Good oral health reduces risk of fatal outcomes from COVID-19

Gum disease linked to increased rates of complications, hospitalization, and death among patients with severe cases of COVID-19

Infected and inflamed gums may result in higher rates of complications and more fatal outcomes for individuals diagnosed with the SARS-COV-2 virus, according to a new international study led by McGill researchers recently published in the Journal of Clinical Periodontology. The study suggests that gum disease may be associated with higher risks of complications from COVID-19, including ICU admission and death.

Researchers discovered that COVID-19 patients with gum disease were 3.5 times more likely to be admitted to the intensive care unit, 4.5 times more likely to need a ventilator, and 8.8 times more likely to die when comparing to those without gum disease. Until now, no other research has been published about the destructive effects of gum disease in patients with COVID-19.

“Looking at the conclusions of our study we can highlight the importance of good oral health in the prevention and management of COVID-19 complications,” explains Belinda Nicolau, contributing author and Full Professor in the Faculty of Dentistry at McGill University. “There is a very strong correlation between periodontitis and disease outcome.”

What is periodontitis?

Periodontitis, also referred to as gum disease, is a serious infection of the gums that damages supporting tissues of the teeth and if left unmanaged can lead to bone loss. Gum disease is the most common dental problem in Canadians, with seven out of ten affected to some degree in their lives. However, it is largely preventable by maintaining good oral hygiene through daily brushing and flossing and getting regular dental check-ups.

“Periodontitis has been considered as a risk factor for a number of both oral and systemic diseases,” explains Wenji Cai, co-author and PhD student from Faculty of Dentistry. “It’s an invisible pandemic. We need to raise awareness of the disease and make more effort to maintain periodontal health, especially during this global pandemic.”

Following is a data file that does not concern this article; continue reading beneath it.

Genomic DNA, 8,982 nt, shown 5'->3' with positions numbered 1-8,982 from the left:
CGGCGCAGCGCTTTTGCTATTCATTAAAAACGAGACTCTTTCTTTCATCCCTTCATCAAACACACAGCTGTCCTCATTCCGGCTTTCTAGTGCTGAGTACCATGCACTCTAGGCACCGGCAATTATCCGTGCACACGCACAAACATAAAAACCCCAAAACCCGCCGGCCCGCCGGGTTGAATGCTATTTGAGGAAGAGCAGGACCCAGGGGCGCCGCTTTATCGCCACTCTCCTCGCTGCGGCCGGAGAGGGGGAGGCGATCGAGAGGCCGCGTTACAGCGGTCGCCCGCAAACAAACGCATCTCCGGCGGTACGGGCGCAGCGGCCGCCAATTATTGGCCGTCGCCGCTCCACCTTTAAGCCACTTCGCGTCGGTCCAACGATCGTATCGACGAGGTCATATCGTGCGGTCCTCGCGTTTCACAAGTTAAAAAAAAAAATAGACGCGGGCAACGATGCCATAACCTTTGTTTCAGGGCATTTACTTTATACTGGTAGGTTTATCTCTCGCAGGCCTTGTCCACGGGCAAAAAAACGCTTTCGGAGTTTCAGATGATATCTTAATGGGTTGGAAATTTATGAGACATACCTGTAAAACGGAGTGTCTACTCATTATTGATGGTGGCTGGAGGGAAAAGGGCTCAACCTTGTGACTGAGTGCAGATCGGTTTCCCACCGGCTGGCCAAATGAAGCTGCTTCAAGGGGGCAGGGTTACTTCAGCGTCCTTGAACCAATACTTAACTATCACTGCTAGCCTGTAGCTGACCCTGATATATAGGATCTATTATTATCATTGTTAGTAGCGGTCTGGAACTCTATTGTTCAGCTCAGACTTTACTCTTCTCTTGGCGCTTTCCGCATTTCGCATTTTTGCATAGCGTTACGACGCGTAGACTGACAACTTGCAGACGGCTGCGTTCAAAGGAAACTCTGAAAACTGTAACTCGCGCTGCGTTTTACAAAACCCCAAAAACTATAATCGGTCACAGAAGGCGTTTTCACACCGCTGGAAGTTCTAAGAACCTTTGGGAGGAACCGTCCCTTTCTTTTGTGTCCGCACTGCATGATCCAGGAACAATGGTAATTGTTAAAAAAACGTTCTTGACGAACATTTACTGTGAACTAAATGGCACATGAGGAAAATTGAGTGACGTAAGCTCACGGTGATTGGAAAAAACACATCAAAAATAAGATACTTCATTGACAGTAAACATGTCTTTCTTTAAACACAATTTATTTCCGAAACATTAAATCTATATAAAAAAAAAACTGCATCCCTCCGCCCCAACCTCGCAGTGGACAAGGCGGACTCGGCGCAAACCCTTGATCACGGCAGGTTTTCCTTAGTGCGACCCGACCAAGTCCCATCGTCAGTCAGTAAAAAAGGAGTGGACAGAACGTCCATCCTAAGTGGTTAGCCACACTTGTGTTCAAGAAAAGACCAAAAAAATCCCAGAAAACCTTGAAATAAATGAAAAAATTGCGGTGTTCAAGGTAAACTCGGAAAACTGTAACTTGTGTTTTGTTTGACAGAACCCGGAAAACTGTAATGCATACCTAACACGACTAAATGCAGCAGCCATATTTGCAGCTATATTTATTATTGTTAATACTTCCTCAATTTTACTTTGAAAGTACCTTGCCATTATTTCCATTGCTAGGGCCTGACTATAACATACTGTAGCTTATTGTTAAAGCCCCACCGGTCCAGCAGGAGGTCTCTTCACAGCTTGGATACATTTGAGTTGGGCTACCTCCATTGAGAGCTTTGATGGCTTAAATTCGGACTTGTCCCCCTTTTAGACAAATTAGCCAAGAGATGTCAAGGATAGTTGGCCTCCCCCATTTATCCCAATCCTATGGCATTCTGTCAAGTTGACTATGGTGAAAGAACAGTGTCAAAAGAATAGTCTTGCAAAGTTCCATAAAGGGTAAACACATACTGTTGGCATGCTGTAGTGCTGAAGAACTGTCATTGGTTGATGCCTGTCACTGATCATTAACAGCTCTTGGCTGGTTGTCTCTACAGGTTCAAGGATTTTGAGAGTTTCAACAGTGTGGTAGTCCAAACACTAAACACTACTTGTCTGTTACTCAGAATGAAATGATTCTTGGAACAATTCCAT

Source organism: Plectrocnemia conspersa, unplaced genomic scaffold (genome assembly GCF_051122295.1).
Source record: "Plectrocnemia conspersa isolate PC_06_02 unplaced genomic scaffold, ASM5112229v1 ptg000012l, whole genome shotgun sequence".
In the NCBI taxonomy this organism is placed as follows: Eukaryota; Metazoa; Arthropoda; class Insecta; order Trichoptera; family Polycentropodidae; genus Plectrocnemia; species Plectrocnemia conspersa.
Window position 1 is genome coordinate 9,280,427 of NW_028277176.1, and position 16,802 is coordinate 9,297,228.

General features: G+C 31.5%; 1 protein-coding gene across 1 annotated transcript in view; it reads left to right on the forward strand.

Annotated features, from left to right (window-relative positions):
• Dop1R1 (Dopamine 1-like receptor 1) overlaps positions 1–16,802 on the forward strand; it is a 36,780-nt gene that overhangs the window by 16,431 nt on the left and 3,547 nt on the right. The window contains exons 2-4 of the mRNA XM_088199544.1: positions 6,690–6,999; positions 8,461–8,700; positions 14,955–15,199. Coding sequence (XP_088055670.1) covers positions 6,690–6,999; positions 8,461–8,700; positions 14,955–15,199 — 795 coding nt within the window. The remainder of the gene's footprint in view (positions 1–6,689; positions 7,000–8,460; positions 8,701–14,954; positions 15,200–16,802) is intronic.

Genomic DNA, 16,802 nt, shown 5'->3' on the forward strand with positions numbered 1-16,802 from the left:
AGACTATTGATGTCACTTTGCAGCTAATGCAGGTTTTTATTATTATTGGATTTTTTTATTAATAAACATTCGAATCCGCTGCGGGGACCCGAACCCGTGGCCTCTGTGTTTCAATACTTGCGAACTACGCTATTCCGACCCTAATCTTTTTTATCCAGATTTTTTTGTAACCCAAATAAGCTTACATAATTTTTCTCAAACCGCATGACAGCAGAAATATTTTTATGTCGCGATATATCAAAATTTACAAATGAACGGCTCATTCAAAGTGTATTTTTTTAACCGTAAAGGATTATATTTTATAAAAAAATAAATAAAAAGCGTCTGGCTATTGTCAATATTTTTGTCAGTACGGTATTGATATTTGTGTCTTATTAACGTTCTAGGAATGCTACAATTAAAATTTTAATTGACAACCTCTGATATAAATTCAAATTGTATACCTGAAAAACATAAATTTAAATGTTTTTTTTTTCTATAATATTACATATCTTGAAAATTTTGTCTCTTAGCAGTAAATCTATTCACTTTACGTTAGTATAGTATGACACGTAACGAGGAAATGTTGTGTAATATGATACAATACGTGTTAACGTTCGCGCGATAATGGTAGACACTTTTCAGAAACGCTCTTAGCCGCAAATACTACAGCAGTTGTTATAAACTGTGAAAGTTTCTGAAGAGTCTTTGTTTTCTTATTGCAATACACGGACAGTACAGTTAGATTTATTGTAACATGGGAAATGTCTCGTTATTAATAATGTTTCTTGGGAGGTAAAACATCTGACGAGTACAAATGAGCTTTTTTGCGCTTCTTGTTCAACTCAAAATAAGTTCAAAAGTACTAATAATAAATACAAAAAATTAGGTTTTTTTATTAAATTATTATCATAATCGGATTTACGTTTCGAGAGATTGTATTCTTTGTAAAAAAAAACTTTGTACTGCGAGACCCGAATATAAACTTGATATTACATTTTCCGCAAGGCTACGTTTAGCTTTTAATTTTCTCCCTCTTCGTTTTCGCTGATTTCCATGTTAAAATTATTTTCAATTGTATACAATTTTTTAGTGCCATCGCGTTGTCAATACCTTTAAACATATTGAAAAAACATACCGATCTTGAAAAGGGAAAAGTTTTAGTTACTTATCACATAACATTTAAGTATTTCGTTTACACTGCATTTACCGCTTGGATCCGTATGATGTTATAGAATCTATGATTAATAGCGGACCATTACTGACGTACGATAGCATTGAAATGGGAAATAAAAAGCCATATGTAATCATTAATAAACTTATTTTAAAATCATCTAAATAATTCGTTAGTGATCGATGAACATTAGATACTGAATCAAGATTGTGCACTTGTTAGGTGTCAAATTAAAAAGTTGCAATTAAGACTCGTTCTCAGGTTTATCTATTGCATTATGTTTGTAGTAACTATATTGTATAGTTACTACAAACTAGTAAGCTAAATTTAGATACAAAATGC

The study also found that blood levels of biomarkers which indicate inflammation in the body were significantly higher in COVID-19 patients with gum disease, which may explain the higher rates of complications for those patients. “Periodontitis causes inflammation of the gums and, if left untreated, that inflammation can spread throughout the body,” says Cai. “In patients with severe cases of COVID-19, the virus causes an inflammatory response that can lead to complications such as being intubated or even death. Our research shows that periodontitis can exasperate this.”

This observational study crossed dental records with medical records of patients with severe cases of COVID-19 in Qatar between February and July 2020. “We included 568 patients in our study and took various factors into consideration, such as demographic, medical or behaviour factors, to avoid biases,” adds Cai. “In Qatar the medical and dental records happened to be digitized, which made it possible to collect data and conduct this research swiftly.”

The results of this multi-national study stem from a cooperation between researchers from McGill University, Complutense University of Madrid, and Hamas Medical Corporation of Qatar and Qatar University. The research team continues to expand data collection to strengthen the study.

Read the study online

guest

To encourage thoughtful and respectful conversations, comments appear with first and last names (no pseudonyms) and may be published in whole or in part, at the discretion of the Reporter. Please be constructive and respectful; all comments are moderated according to the Reporter’s guidelines. We reserve the right to close comments on individual stories. Please note that the University does not endorse the opinions expressed in comments.

0 Comments
Inline Feedbacks
View all comments